The Academy of Motion Picture Arts and Sciences voted to “immediately expel” Harvey Weinstein during an emergency session held Saturday.
In a statement, the academy said the vote was “well in excess of the required two-thirds majority.”
It added, “We do so not simply to separate ourselves from someone who does not merit the respect of his colleagues but also to send a message that the era of willful ignorance and shameful complicity in sexually predatory behavior and workplace harassment in our industry is over. What’s at issue here is a deeply troubling problem that has no place in our society.”
The academy said it would “work to establish ethical standards of conduct that all academy members will be expected to exemplify.”
Mr. Weinstein, who was fired by the movie and television studio he co-founded, the Weinstein Company, has denied rape allegations while acknowledging that his behavior “caused a lot of pain.”
Although largely symbolic, the ouster of Mr. Weinstein from the roughly 8,400-member academy is stunning because the organization is not known to have taken such action before — not when Roman Polanski, a member, pleaded guilty in a sex crime case involving a 13-year-old girl; not when women came forward to accuse Bill Cosby, a member, of sexual assault; and not when Mel Gibson went on anti-Semitic tirade during a drunken-driving arrest in 2006 or pleaded no contest to a charge of battery against an old girlfriend in 2011.
Now, the academy may be forced to contend with other problem members.
Scott Feinberg, the longtime awards columnist for The Hollywood Reporter, said, “This may well be the beginning of a very tough chapter for the academy. The next thing that is going to happen, rightly or wrongly, is that a wide variety of constituencies are going to demand that the academy similarly address other problematic members.”
Mr. Feinberg added that he was speaking of academy members like Mr. Polanski and Stephen Collins, the “7th Heaven” actor who admitted in 2014that he molested teenage girls in past decades, which resulted in police investigations in New York and Los Angeles but no charges.
Before Mr. Weinstein — who built two studios on the back of the Academy Awards, securing more than 300 nominations for his movies — only one person was known to have been permanently expelled from the academy. Carmine Caridi, a character actor, had his membership revoked in 2004 for violating an academy rule involving Oscar voting. He got caught lending DVD screeners of contending films; copies ended up online. (In the 1990s, a couple of people were temporarily suspended for selling their allotted tickets to the Oscar ceremony.)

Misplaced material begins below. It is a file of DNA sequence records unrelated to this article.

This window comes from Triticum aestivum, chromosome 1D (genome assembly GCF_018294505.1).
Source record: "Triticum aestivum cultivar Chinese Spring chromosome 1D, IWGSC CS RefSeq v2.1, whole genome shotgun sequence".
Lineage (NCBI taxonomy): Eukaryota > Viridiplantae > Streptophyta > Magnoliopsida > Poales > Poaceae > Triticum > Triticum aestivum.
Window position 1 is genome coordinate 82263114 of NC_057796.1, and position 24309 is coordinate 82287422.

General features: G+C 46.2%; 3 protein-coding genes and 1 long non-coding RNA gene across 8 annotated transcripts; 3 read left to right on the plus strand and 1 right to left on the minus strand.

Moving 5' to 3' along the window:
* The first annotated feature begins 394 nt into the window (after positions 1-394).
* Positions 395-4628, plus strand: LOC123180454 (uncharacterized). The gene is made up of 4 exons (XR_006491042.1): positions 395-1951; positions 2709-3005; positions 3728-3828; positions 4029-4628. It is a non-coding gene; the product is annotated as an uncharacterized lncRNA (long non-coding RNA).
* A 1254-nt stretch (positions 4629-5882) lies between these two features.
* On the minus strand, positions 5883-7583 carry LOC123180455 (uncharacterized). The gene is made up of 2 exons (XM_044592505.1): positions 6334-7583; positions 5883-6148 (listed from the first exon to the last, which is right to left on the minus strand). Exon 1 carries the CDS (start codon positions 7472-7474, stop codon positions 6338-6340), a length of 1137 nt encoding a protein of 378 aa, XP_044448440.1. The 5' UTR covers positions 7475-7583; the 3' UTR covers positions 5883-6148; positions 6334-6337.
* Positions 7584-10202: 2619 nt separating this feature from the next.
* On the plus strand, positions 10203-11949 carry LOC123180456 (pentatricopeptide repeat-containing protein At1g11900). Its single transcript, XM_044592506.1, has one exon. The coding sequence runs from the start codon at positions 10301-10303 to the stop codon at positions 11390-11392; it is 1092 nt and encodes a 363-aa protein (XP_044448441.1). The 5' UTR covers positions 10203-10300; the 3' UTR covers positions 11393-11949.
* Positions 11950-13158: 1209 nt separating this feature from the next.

The academy’s board, roughly 40 percent female, includes Hollywood titans like Steven Spielberg, Whoopi Goldberg, the Lucasfilm chief Kathleen Kennedy, Tom Hanks, the documentarian Rory Kennedy and Jim Gianopulos, the chairman of Paramount Pictures.
In an example of Mr. Weinstein’s reach, at least 10 governors have worked on films that he produced or that his studios have released. One board member, Christina Kounelias, now an executive vice president at Participant Media, started her career at Miramax, working in publicity for four years.
The board’s president is John Bailey, a cinematographer whose credits include “Ordinary People,” a winner of the 1981 Academy Award for best picture, and “Groundhog Day.” Lois Burwell, who is listed as its first vice president, is a makeup artist who won an Oscar in 1996 for her work on “Braveheart.”
The meeting of the board was called on Wednesday. In the days leading up to it, as the industry was grappling with new public accusations against Mr. Weinstein published in The New Yorker, The Times and on social media, some board members spoke among themselves to see if they could reach an informal consensus on how a vote on the mogul’s status would go.
Kathleen Kennedy, an eight-time Oscar nominee, told fellow board members that she was outraged by the allegations, according to a person briefed on advance discussions, who spoke on the condition of anonymity to comply with academy confidentiality strictures. But Ms. Kennedy was also said to be aware that pushing him out could put the academy on a slippery slope.
The Saturday meeting began at 10 a.m. and lasted until roughly 12:30 p.m. It was held inside a colossal conference room on the seventh floor of the academy’s mirrored-glass tower on Wilshire Boulevard in Beverly Hills. As with all academy board meetings, voting was anonymous. Some participants participated via speakerphone. Coffee and fruit were available.
The discussion was largely contained to Mr. Weinstein, according to two people there, but the board spent some time talking about the implications of censuring him. Mr. Polanski was one name mentioned.
In addition to the seriousness and plenitude of the allegations against Mr. Weinstein, the board concentrated on workplace abuse. Mr. Weinstein often used the pretext of meetings — casting sessions, script discussions — to lure women to hotel rooms, The Times and New Yorker investigations found.